This original book shows that many memoirs of the Western Front are not only literary masterpieces but are also of great value to historians. Brian Bon examines a range of works in this neglected genre which demonstrate the remarkable variety of combat experiences and post-war reflections, ranging from poets like Robert Graves, Siegfried Sassoon and Edmund Blunden striving to overcome traumas; to warriors or `Fire Eaters' like Lord Reith and Alf Pollard who enjoyed the war; and two exceptionally brave Old Etonians, Anthony Eden and Harold Macmillan whose military distinction proved to be an asset in their political careers. He goes on to explore the view from the ranks (Frederic Manning and Frank Richards); the grandeur and misery of service in the Guards; the highly irregular career of a senior office (Brigadier-General F.P. Crozier) and the sharply contrasting war in the air as recorded by two distinguishing pilots.
All these men were survivors of a kind, profoundly affected by their experience of combat; damaged physically or psychologically, and haunted by memories of destruction, suffering and lost friends. Yet the majority remained enthralled by the spirit of comradeship which could not be replicated in civil war.
Most of the writers featured were discussed in the authors MA Special Subject class in the Department of War Studies at King's College London. His hope is that this may provide a stimulus for similar courses at other universities. This accords with his belief that 1st World War memoirs are a seriously neglected source whose contents are much more varied and interesting than the stereotype of `anti war' literature suggests.
This book puts the war in the trenches and those who wrote about it into a fresh perspective and will stimulate readers to explore for themselves these eloquent and deeply moving classics of literature.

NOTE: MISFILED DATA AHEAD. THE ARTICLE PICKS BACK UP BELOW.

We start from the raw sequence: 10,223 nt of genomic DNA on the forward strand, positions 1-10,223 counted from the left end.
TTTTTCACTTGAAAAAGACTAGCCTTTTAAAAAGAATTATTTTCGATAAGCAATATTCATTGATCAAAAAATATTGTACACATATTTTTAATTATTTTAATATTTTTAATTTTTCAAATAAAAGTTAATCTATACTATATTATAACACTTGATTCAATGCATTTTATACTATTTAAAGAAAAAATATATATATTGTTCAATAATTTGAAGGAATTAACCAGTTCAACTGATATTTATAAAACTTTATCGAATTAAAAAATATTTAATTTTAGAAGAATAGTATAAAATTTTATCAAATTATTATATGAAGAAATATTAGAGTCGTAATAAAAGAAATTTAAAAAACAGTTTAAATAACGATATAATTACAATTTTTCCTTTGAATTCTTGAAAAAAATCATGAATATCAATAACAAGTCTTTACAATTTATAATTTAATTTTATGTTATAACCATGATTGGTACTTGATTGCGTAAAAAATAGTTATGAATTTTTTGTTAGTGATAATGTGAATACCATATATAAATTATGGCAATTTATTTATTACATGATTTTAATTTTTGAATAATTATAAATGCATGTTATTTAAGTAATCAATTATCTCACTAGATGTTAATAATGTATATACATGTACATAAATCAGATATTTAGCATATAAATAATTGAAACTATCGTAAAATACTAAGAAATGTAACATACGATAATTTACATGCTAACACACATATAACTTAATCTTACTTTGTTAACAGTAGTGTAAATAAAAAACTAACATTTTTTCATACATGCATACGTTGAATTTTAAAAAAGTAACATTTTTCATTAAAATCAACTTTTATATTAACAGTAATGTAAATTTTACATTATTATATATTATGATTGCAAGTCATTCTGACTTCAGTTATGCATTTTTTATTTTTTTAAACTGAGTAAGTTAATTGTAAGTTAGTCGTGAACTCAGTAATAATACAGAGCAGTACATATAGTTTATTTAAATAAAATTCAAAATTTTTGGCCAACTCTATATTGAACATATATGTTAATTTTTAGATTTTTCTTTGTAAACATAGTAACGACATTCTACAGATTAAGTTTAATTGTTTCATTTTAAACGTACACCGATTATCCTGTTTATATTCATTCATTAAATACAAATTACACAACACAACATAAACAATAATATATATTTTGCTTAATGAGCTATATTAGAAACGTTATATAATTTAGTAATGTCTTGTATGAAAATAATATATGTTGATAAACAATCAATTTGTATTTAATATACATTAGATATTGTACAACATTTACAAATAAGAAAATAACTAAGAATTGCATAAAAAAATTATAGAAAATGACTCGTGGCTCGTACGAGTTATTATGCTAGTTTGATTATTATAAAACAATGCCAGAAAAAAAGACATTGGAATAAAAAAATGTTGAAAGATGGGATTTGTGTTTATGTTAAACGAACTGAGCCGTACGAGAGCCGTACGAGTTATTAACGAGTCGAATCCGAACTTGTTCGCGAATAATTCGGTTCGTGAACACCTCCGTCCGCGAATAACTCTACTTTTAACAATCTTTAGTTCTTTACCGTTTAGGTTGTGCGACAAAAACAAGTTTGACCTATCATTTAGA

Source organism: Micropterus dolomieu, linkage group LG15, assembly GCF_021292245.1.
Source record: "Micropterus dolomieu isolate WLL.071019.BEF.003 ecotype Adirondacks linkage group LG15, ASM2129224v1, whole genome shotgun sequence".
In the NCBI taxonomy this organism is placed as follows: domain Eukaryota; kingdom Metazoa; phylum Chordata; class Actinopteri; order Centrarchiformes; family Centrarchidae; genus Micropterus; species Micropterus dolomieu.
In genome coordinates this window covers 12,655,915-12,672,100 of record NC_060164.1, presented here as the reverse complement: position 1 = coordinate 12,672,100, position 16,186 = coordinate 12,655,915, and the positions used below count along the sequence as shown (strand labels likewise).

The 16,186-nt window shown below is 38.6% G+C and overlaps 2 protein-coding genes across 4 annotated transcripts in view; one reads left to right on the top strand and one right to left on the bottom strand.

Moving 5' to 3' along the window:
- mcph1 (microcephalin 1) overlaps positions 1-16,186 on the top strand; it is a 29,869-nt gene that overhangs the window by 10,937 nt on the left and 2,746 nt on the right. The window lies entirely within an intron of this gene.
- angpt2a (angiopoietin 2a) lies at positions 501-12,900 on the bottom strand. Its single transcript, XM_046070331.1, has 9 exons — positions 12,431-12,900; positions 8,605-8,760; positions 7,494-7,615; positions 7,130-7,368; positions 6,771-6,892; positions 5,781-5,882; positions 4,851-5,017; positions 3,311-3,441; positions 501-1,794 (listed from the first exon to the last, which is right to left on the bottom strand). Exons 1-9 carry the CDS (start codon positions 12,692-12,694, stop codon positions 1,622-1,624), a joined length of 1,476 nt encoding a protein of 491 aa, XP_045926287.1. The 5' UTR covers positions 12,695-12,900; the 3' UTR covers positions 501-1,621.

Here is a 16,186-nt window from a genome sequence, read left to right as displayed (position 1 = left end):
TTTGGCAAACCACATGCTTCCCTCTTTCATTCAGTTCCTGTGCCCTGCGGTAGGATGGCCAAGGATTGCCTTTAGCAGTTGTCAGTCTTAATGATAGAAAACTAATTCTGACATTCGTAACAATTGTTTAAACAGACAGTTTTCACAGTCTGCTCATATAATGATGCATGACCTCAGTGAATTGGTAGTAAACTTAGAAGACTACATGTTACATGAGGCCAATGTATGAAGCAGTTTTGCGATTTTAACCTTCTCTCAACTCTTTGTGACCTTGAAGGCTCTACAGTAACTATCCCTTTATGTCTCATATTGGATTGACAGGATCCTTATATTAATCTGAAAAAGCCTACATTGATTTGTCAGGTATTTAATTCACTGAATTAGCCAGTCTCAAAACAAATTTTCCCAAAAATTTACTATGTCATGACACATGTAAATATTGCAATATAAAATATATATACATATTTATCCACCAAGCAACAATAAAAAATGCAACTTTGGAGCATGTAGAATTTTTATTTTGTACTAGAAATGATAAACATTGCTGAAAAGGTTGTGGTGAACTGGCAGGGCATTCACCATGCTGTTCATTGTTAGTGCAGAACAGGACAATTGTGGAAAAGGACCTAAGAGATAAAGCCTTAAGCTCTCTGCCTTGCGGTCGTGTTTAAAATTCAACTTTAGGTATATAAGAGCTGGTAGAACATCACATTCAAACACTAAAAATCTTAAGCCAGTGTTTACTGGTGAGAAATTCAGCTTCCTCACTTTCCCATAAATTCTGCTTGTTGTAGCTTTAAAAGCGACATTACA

"In this collection of essays Brian Bond brings a lifetime's study of the Western Front to the analysis of some of the best-known memoirs of the campaign. Literary and military historians alike will find the result of great value for their own studies, while for the general reader it should help destroy many long-standing myths, It is a worthy climax to a long and distinguished career". Professor Sir Michael Howard.
Brian Bond spent most of his teaching career at King's College London where he played a role in developing the Department of Wars Studies from its very early days in the 1960s. He was awarded a personal chair in Military History and was also appointed a Fellow of the College (FKC). He was President of the Commission for Military History (BCMH) from 1986 to 2006, and was a Visiting Fellow at Brasenose College and, later, at All Souls College, Oxford. He delivered the Lees Knowles Lectures at Cambridge in 2000, published two years later as "The Unquiet Western Front". His other numerous publications range, in time, from "The Victorian Army and the Staff College" (1972) to "Britain's Two World Wars against Germany" (2014). Other noteworthy books include "British Military Policy between the Two World Wars" (1980) and " Survivors of a Kind. Memoirs of the Western Front" (2008). He has been extremely fortunate to be able to combine an academic career in London while living most of his life, with his wife Madeleine, in a beautiful village in the Thames Valley.